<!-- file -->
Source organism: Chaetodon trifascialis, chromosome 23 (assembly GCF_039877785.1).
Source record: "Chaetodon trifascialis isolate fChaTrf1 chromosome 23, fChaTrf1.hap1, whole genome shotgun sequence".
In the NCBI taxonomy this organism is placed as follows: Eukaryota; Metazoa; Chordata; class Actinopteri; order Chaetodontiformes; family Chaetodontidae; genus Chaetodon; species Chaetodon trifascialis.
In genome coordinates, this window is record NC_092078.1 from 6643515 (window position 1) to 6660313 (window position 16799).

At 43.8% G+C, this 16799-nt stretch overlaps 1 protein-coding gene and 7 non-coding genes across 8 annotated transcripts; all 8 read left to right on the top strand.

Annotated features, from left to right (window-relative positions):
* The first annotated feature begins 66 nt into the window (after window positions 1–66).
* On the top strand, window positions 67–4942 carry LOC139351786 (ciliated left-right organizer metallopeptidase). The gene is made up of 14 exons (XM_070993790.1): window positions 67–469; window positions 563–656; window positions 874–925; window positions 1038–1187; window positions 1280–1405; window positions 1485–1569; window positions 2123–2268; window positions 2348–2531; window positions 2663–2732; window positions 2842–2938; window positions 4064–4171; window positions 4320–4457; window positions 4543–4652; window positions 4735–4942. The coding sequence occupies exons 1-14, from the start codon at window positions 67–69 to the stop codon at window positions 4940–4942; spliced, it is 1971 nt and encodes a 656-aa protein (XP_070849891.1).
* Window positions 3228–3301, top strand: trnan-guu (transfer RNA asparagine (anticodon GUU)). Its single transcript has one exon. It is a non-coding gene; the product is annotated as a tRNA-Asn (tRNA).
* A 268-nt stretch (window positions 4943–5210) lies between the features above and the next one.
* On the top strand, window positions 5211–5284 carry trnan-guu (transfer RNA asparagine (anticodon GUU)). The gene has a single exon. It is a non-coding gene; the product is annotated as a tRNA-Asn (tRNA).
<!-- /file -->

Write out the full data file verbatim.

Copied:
Source organism: Chaetodon trifascialis, chromosome 23 (assembly GCF_039877785.1).
Source record: "Chaetodon trifascialis isolate fChaTrf1 chromosome 23, fChaTrf1.hap1, whole genome shotgun sequence".
In the NCBI taxonomy this organism is placed as follows: Eukaryota; Metazoa; Chordata; class Actinopteri; order Chaetodontiformes; family Chaetodontidae; genus Chaetodon; species Chaetodon trifascialis.
In genome coordinates, this window is record NC_092078.1 from 6643515 (window position 1) to 6660313 (window position 16799).

At 43.8% G+C, this 16799-nt stretch overlaps 1 protein-coding gene and 7 non-coding genes across 8 annotated transcripts; all 8 read left to right on the top strand.

Annotated features, from left to right (window-relative positions):
* The first annotated feature begins 66 nt into the window (after window positions 1–66).
* On the top strand, window positions 67–4942 carry LOC139351786 (ciliated left-right organizer metallopeptidase). The gene is made up of 14 exons (XM_070993790.1): window positions 67–469; window positions 563–656; window positions 874–925; window positions 1038–1187; window positions 1280–1405; window positions 1485–1569; window positions 2123–2268; window positions 2348–2531; window positions 2663–2732; window positions 2842–2938; window positions 4064–4171; window positions 4320–4457; window positions 4543–4652; window positions 4735–4942. The coding sequence occupies exons 1-14, from the start codon at window positions 67–69 to the stop codon at window positions 4940–4942; spliced, it is 1971 nt and encodes a 656-aa protein (XP_070849891.1).
* Window positions 3228–3301, top strand: trnan-guu (transfer RNA asparagine (anticodon GUU)). Its single transcript has one exon. It is a non-coding gene; the product is annotated as a tRNA-Asn (tRNA).
* A 268-nt stretch (window positions 4943–5210) lies between the features above and the next one.
* On the top strand, window positions 5211–5284 carry trnan-guu (transfer RNA asparagine (anticodon GUU)). The gene has a single exon. It is a non-coding gene; the product is annotated as a tRNA-Asn (tRNA).